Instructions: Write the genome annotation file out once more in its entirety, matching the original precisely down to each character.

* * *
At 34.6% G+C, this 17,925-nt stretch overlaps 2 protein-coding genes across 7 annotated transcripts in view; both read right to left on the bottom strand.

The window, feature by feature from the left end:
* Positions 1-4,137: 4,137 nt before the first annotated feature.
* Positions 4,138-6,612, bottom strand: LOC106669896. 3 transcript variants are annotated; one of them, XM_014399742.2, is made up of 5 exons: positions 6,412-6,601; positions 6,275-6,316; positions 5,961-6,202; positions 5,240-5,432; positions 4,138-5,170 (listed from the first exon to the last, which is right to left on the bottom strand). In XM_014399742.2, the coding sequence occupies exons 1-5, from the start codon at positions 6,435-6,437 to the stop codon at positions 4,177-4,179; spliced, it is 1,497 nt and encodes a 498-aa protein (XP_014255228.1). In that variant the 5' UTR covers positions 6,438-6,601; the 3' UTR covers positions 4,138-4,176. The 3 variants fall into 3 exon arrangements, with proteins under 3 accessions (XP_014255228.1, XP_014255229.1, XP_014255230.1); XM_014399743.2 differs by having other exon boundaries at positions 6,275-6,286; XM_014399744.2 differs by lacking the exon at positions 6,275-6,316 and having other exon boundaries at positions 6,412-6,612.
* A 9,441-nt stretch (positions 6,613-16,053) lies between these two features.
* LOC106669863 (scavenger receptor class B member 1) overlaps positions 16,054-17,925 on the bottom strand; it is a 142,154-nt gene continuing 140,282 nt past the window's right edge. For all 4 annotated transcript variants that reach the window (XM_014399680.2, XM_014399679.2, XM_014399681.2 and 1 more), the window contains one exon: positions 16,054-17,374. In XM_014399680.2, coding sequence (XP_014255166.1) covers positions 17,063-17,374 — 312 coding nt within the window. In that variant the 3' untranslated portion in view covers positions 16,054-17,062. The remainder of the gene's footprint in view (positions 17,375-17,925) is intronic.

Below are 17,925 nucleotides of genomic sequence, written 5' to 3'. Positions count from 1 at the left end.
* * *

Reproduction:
At 34.6% G+C, this 17,925-nt stretch overlaps 2 protein-coding genes across 7 annotated transcripts in view; both read right to left on the bottom strand.

The window, feature by feature from the left end:
* Positions 1-4,137: 4,137 nt before the first annotated feature.
* Positions 4,138-6,612, bottom strand: LOC106669896. 3 transcript variants are annotated; one of them, XM_014399742.2, is made up of 5 exons: positions 6,412-6,601; positions 6,275-6,316; positions 5,961-6,202; positions 5,240-5,432; positions 4,138-5,170 (listed from the first exon to the last, which is right to left on the bottom strand). In XM_014399742.2, the coding sequence occupies exons 1-5, from the start codon at positions 6,435-6,437 to the stop codon at positions 4,177-4,179; spliced, it is 1,497 nt and encodes a 498-aa protein (XP_014255228.1). In that variant the 5' UTR covers positions 6,438-6,601; the 3' UTR covers positions 4,138-4,176. The 3 variants fall into 3 exon arrangements, with proteins under 3 accessions (XP_014255228.1, XP_014255229.1, XP_014255230.1); XM_014399743.2 differs by having other exon boundaries at positions 6,275-6,286; XM_014399744.2 differs by lacking the exon at positions 6,275-6,316 and having other exon boundaries at positions 6,412-6,612.
* A 9,441-nt stretch (positions 6,613-16,053) lies between these two features.
* LOC106669863 (scavenger receptor class B member 1) overlaps positions 16,054-17,925 on the bottom strand; it is a 142,154-nt gene continuing 140,282 nt past the window's right edge. For all 4 annotated transcript variants that reach the window (XM_014399680.2, XM_014399679.2, XM_014399681.2 and 1 more), the window contains one exon: positions 16,054-17,374. In XM_014399680.2, coding sequence (XP_014255166.1) covers positions 17,063-17,374 — 312 coding nt within the window. In that variant the 3' untranslated portion in view covers positions 16,054-17,062. The remainder of the gene's footprint in view (positions 17,375-17,925) is intronic.

Below are 17,925 nucleotides of genomic sequence, written 5' to 3'. Positions count from 1 at the left end.